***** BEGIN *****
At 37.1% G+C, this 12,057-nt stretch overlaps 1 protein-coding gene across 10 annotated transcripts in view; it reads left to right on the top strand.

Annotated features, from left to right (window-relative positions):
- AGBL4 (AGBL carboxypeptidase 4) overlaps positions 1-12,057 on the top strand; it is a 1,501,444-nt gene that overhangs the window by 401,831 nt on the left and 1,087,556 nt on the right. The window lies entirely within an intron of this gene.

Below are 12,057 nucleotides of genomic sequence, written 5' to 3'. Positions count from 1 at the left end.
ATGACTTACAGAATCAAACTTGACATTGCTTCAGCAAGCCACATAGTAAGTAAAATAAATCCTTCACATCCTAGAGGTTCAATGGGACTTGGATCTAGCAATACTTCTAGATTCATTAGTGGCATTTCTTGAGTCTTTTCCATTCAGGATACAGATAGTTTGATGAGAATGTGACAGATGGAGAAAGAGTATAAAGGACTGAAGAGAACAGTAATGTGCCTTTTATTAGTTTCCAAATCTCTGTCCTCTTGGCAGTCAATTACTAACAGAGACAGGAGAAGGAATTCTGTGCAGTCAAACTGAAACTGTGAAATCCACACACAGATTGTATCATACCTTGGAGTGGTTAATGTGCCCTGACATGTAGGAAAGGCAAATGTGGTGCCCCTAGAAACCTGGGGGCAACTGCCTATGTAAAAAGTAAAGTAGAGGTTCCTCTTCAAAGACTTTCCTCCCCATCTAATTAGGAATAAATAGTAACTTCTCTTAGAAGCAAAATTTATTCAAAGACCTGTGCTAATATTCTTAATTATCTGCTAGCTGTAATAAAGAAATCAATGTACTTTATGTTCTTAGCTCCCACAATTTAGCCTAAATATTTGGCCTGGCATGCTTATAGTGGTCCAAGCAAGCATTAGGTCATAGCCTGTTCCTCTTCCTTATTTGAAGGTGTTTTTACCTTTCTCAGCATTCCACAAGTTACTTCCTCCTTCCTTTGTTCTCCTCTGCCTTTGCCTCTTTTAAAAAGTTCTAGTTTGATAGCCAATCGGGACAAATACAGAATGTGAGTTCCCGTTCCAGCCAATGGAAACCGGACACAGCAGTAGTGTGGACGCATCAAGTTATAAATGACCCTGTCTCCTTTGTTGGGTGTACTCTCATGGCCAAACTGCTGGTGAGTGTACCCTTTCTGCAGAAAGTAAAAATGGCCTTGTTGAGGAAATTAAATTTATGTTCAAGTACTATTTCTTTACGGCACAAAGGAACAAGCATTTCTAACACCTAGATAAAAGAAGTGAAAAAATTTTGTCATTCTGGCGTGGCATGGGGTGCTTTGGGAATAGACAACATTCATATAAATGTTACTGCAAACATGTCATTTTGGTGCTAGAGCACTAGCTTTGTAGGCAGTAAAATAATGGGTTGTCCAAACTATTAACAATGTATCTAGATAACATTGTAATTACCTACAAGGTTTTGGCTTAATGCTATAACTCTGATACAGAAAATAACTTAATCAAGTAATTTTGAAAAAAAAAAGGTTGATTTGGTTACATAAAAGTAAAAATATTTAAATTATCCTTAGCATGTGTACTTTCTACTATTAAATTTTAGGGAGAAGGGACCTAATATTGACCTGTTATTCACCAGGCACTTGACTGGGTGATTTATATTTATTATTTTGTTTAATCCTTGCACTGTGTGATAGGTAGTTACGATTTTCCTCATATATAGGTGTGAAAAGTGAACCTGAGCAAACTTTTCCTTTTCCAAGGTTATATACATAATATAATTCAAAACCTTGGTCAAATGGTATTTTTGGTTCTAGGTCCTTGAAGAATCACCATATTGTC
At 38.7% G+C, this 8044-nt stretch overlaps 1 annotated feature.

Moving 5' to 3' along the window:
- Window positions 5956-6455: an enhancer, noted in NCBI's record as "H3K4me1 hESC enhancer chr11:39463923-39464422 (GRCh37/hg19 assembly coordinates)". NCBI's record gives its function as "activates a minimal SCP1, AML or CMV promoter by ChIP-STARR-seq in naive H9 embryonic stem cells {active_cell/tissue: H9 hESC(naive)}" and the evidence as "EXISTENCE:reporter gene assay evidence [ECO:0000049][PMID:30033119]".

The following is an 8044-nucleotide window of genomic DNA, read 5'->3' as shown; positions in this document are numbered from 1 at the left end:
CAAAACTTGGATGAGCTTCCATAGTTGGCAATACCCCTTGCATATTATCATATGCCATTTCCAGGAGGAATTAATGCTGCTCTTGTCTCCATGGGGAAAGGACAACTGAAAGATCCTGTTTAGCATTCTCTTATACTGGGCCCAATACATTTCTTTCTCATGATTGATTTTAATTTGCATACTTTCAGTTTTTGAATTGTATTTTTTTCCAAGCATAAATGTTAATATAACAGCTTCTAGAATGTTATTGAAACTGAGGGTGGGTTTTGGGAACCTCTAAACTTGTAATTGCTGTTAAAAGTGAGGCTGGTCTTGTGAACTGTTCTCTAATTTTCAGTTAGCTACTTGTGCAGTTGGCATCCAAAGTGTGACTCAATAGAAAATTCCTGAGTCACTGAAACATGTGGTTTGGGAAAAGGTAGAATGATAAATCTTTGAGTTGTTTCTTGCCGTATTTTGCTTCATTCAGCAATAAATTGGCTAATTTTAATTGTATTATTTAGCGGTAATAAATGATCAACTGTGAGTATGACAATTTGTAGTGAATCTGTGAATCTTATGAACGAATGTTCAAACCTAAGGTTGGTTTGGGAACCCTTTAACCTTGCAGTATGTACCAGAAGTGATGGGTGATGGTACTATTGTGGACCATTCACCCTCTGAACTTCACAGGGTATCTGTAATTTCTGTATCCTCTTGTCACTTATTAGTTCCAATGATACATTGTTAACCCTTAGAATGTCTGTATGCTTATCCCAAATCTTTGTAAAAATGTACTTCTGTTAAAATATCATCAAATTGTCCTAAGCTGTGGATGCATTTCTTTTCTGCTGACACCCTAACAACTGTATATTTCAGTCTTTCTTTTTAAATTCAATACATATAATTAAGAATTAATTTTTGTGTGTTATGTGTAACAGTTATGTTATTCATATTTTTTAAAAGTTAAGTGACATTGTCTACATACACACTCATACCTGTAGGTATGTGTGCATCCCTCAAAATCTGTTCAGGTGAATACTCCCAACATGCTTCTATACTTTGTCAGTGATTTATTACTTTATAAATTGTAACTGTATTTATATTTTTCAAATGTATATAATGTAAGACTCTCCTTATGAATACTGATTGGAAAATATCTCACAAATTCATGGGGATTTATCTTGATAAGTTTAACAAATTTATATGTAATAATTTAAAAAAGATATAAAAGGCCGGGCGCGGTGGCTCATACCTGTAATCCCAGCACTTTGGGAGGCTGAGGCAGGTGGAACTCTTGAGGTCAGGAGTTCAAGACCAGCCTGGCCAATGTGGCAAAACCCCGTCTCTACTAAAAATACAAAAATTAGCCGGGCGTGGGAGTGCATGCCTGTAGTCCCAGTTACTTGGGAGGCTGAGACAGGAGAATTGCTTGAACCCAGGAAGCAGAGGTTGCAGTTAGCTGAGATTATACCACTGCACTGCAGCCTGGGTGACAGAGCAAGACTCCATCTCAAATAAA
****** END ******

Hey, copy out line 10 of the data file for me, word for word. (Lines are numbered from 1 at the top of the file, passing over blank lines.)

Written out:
CAAAACTTGGATGAGCTTCCATAGTTGGCAATACCCCTTGCATATTATCATATGCCATTTCCAGGAGGAATTAATGCTGCTCTTGTCTCCATGGGGAAAGGACAACTGAAAGATCCTGTTTAGCATTCTCTTATACTGGGCCCAATACATTTCTTTCTCATGATTGATTTTAATTTGCATACTTTCAGTTTTTGAATTGTATTTTTTTCCAAGCATAAATGTTAATATAACAGCTTCTAGAATGTTATTGAAACTGAGGGTGGGTTTTGGGAACCTCTAAACTTGTAATTGCTGTTAAAAGTGAGGCTGGTCTTGTGAACTGTTCTCTAATTTTCAGTTAGCTACTTGTGCAGTTGGCATCCAAAGTGTGACTCAATAGAAAATTCCTGAGTCACTGAAACATGTGGTTTGGGAAAAGGTAGAATGATAAATCTTTGAGTTGTTTCTTGCCGTATTTTGCTTCATTCAGCAATAAATTGGCTAATTTTAATTGTATTATTTAGCGGTAATAAATGATCAACTGTGAGTATGACAATTTGTAGTGAATCTGTGAATCTTATGAACGAATGTTCAAACCTAAGGTTGGTTTGGGAACCCTTTAACCTTGCAGTATGTACCAGAAGTGATGGGTGATGGTACTATTGTGGACCATTCACCCTCTGAACTTCACAGGGTATCTGTAATTTCTGTATCCTCTTGTCACTTATTAGTTCCAATGATACATTGTTAACCCTTAGAATGTCTGTATGCTTATCCCAAATCTTTGTAAAAATGTACTTCTGTTAAAATATCATCAAATTGTCCTAAGCTGTGGATGCATTTCTTTTCTGCTGACACCCTAACAACTGTATATTTCAGTCTTTCTTTTTAAATTCAATACATATAATTAAGAATTAATTTTTGTGTGTTATGTGTAACAGTTATGTTATTCATATTTTTTAAAAGTTAAGTGACATTGTCTACATACACACTCATACCTGTAGGTATGTGTGCATCCCTCAAAATCTGTTCAGGTGAATACTCCCAACATGCTTCTATACTTTGTCAGTGATTTATTACTTTATAAATTGTAACTGTATTTATATTTTTCAAATGTATATAATGTAAGACTCTCCTTATGAATACTGATTGGAAAATATCTCACAAATTCATGGGGATTTATCTTGATAAGTTTAACAAATTTATATGTAATAATTTAAAAAAGATATAAAAGGCCGGGCGCGGTGGCTCATACCTGTAATCCCAGCACTTTGGGAGGCTGAGGCAGGTGGAACTCTTGAGGTCAGGAGTTCAAGACCAGCCTGGCCAATGTGGCAAAACCCCGTCTCTACTAAAAATACAAAAATTAGCCGGGCGTGGGAGTGCATGCCTGTAGTCCCAGTTACTTGGGAGGCTGAGACAGGAGAATTGCTTGAACCCAGGAAGCAGAGGTTGCAGTTAGCTGAGATTATACCACTGCACTGCAGCCTGGGTGACAGAGCAAGACTCCATCTCAAATAAA